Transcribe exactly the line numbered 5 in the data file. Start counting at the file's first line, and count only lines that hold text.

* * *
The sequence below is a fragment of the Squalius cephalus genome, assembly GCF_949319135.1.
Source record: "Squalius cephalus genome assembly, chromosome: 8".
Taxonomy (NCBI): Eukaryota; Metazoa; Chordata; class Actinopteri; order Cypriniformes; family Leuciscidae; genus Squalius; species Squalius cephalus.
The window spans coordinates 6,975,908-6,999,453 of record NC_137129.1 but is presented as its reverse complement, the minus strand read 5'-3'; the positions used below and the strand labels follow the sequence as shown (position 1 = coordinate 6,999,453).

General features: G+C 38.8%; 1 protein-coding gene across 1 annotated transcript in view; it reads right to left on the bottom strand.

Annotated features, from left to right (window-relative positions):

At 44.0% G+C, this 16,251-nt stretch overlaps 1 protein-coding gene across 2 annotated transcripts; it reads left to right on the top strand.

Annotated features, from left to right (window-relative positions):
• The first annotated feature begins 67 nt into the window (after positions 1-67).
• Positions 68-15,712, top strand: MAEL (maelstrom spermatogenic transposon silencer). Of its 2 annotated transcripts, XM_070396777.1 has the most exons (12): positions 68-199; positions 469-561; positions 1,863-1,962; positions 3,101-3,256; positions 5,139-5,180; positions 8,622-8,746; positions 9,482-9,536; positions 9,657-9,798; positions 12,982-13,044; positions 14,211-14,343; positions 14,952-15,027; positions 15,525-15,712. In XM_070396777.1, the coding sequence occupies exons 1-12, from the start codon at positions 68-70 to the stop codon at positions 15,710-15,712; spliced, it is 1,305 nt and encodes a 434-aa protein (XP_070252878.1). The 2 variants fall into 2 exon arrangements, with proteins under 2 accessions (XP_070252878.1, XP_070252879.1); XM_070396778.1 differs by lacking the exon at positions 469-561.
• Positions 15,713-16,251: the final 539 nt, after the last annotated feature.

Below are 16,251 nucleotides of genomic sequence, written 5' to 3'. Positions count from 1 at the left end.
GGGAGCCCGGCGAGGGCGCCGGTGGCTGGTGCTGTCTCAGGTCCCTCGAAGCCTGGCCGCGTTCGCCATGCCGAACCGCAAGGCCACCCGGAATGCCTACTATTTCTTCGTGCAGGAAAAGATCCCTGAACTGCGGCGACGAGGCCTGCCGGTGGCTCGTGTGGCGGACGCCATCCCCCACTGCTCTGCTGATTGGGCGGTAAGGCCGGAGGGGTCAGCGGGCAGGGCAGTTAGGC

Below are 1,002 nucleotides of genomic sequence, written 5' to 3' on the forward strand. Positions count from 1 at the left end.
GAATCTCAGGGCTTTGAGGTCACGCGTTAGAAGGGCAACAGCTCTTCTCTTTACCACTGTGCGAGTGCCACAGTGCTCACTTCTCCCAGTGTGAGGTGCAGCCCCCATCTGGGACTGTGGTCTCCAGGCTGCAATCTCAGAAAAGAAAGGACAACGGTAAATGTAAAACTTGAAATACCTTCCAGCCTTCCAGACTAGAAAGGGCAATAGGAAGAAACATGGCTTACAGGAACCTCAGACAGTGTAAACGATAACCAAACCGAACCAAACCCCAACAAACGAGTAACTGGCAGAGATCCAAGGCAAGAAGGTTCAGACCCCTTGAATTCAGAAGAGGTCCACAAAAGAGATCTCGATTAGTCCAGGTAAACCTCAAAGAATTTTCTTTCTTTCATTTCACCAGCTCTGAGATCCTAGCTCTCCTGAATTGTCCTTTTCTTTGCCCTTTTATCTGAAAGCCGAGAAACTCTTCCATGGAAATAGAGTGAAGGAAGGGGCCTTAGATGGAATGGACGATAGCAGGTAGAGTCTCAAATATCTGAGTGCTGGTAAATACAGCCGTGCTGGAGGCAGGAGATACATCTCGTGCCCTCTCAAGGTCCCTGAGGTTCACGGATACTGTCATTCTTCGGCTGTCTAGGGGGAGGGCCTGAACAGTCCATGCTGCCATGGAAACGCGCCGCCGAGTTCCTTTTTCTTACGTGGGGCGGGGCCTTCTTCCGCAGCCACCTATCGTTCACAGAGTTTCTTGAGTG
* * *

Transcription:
General features: G+C 38.8%; 1 protein-coding gene across 1 annotated transcript in view; it reads right to left on the bottom strand.